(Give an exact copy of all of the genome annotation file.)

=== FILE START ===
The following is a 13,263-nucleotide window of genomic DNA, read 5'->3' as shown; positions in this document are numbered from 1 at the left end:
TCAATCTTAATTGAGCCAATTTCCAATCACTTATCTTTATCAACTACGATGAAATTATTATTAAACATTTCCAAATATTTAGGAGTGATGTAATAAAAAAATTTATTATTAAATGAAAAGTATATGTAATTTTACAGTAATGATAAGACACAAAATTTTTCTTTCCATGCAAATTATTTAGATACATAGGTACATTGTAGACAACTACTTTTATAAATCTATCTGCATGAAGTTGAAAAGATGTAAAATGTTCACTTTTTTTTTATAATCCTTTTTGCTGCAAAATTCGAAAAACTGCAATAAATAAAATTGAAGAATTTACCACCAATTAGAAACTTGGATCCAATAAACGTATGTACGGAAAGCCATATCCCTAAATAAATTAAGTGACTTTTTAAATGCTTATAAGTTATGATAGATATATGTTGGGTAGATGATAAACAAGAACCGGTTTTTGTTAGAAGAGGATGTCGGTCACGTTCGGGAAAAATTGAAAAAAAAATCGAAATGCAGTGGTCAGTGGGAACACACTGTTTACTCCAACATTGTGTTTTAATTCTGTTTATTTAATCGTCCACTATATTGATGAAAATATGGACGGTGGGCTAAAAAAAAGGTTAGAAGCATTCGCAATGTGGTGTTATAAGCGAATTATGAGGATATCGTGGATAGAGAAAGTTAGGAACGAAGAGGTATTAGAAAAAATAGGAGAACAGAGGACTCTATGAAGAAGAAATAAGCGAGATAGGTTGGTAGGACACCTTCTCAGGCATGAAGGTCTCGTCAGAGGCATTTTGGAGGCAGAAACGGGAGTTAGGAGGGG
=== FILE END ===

The following is a 13,263-nucleotide window of genomic DNA, read 5'->3' as shown; positions in this document are numbered from 1 at the left end:
TCAATCTTAATTGAGCCAATTTCCAATCACTTATCTTTATCAACTACGATGAAATTATTATTAAACATTTCCAAATATTTAGGAGTGATGTAATAAAAAAATTTATTATTAAATGAAAAGTATATGTAATTTTACAGTAATGATAAGACACAAAATTTTTCTTTCCATGCAAATTATTTAGATACATAGGTACATTGTAGACAACTACTTTTATAAATCTATCTGCATGAAGTTGAAAAGATGTAAAATGTTCACTTTTTTTTTATAATCCTTTTTGCTGCAAAATTCGAAAAACTGCAATAAATAAAATTGAAGAATTTACCACCAATTAGAAACTTGGATCCAATAAACGTATGTACGGAAAGCCATATCCCTAAATAAATTAAGTGACTTTTTAAATGCTTATAAGTTATGATAGATATATGTTGGGTAGATGATAAACAAGAACCGGTTTTTGTTAGAAGAGGATGTCGGTCACGTTCGGGAAAAATTGAAAAAAAAATCGAAATGCAGTGGTCAGTGGGAACACACTGTTTACTCCAACATTGTGTTTTAATTCTGTTTATTTAATCGTCCACTATATTGATGAAAATATGGACGGTGGGCTAAAAAAAAGGTTAGAAGCATTCGCAATGTGGTGTTATAAGCGAATTATGAGGATATCGTGGATAGAGAAAGTTAGGAACGAAGAGGTATTAGAAAAAATAGGAGAACAGAGGACTCTATGAAGAAGAAATAAGCGAGATAGGTTGGTAGGACACCTTCTCAGGCATGAAGGTCTCGTCAGAGGCATTTTGGAGGCAGAAACGGGAGTTAGGAGGGG